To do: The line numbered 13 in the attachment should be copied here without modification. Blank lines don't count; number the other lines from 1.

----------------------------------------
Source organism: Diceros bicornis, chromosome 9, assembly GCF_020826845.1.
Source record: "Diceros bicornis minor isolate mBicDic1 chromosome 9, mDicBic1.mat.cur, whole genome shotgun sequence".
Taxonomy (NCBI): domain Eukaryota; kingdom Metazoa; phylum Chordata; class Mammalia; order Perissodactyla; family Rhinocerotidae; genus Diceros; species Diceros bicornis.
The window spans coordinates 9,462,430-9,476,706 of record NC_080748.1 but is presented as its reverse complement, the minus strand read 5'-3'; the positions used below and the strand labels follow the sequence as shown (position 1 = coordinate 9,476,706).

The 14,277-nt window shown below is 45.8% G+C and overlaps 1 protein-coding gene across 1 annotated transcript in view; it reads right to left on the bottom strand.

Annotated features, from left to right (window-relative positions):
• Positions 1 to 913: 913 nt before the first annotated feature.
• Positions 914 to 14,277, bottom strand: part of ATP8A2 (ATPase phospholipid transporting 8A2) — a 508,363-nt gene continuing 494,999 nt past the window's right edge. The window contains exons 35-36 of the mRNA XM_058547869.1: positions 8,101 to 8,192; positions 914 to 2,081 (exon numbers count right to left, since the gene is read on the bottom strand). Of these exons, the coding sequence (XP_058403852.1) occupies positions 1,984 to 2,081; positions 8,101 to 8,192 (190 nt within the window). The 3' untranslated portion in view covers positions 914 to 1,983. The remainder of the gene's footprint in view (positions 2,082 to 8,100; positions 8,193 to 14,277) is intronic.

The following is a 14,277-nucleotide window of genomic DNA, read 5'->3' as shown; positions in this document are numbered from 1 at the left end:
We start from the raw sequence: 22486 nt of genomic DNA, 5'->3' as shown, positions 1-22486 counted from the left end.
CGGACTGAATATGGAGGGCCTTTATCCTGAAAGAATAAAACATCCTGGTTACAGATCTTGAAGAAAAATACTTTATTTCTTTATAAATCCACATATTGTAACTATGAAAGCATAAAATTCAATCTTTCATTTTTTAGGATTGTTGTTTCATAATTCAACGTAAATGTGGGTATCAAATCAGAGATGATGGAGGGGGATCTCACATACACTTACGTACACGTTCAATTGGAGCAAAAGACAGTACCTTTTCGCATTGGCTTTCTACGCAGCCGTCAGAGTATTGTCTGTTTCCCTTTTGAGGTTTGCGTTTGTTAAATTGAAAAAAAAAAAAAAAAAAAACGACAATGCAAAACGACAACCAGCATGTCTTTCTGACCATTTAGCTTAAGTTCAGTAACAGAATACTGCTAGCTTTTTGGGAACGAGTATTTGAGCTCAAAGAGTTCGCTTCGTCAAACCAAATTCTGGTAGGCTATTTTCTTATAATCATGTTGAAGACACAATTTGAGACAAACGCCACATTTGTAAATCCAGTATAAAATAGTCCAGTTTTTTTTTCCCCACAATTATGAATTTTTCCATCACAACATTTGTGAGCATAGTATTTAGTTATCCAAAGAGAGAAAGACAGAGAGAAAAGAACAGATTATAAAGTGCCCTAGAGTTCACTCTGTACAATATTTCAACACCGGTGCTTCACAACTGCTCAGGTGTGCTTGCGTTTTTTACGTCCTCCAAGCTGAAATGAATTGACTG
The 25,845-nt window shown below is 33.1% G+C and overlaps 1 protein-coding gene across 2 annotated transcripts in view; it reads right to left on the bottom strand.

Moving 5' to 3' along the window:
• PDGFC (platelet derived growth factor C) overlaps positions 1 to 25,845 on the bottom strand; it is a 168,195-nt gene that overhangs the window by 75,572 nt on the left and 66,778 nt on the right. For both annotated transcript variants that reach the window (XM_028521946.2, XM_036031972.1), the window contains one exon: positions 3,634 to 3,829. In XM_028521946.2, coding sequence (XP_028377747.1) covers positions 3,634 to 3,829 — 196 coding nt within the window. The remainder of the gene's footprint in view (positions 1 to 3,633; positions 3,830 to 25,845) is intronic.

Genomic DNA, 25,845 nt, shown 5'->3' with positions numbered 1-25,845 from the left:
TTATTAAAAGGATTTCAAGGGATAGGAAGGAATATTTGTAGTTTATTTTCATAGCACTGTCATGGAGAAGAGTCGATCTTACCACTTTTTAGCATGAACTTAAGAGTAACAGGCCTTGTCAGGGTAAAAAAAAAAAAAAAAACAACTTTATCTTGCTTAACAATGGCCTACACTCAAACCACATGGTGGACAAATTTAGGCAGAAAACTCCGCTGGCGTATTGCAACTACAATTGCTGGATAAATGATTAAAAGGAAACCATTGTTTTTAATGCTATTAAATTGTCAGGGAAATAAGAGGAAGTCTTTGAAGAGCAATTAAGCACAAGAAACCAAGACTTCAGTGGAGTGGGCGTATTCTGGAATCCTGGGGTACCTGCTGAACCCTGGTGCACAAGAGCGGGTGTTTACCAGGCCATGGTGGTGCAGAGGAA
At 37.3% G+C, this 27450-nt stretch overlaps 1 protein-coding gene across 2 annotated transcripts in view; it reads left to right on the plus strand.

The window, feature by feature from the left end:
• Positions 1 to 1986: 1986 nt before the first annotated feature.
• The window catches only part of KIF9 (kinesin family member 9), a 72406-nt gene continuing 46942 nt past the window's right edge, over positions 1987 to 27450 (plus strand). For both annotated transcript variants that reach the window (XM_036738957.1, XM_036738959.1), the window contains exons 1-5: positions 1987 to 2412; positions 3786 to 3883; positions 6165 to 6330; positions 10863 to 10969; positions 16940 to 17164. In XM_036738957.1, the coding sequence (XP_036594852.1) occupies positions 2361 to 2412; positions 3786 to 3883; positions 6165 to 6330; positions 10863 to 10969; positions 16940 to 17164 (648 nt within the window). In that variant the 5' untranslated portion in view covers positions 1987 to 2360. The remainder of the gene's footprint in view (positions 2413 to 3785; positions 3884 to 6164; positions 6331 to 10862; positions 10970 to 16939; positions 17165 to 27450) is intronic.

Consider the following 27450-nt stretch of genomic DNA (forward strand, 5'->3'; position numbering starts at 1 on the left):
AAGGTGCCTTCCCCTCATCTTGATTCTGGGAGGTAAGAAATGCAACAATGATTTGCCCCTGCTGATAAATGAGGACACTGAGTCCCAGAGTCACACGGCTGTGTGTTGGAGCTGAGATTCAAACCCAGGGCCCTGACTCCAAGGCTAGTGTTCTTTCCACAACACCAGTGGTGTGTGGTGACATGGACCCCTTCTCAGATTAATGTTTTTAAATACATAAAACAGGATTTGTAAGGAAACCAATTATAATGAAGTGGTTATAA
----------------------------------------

Moving 5' to 3' along the window: